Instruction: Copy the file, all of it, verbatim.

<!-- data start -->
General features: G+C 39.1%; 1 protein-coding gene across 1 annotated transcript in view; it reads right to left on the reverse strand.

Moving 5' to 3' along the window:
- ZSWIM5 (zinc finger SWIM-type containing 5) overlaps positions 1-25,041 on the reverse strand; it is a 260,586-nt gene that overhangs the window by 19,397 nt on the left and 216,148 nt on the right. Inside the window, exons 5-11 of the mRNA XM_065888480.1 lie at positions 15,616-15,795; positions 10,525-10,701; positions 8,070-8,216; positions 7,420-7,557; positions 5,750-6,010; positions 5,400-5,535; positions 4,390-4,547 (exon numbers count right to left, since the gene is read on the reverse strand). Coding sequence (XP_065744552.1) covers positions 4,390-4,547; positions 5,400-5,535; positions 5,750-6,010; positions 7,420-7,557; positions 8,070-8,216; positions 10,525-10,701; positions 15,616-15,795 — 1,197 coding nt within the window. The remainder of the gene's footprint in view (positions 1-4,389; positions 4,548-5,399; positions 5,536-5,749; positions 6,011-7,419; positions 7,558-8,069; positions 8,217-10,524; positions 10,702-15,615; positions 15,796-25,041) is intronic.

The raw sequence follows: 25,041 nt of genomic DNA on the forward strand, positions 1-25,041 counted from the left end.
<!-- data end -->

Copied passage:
General features: G+C 39.1%; 1 protein-coding gene across 1 annotated transcript in view; it reads right to left on the reverse strand.

Moving 5' to 3' along the window:
- ZSWIM5 (zinc finger SWIM-type containing 5) overlaps positions 1-25,041 on the reverse strand; it is a 260,586-nt gene that overhangs the window by 19,397 nt on the left and 216,148 nt on the right. Inside the window, exons 5-11 of the mRNA XM_065888480.1 lie at positions 15,616-15,795; positions 10,525-10,701; positions 8,070-8,216; positions 7,420-7,557; positions 5,750-6,010; positions 5,400-5,535; positions 4,390-4,547 (exon numbers count right to left, since the gene is read on the reverse strand). Coding sequence (XP_065744552.1) covers positions 4,390-4,547; positions 5,400-5,535; positions 5,750-6,010; positions 7,420-7,557; positions 8,070-8,216; positions 10,525-10,701; positions 15,616-15,795 — 1,197 coding nt within the window. The remainder of the gene's footprint in view (positions 1-4,389; positions 4,548-5,399; positions 5,536-5,749; positions 6,011-7,419; positions 7,558-8,069; positions 8,217-10,524; positions 10,702-15,615; positions 15,796-25,041) is intronic.

The raw sequence follows: 25,041 nt of genomic DNA on the forward strand, positions 1-25,041 counted from the left end.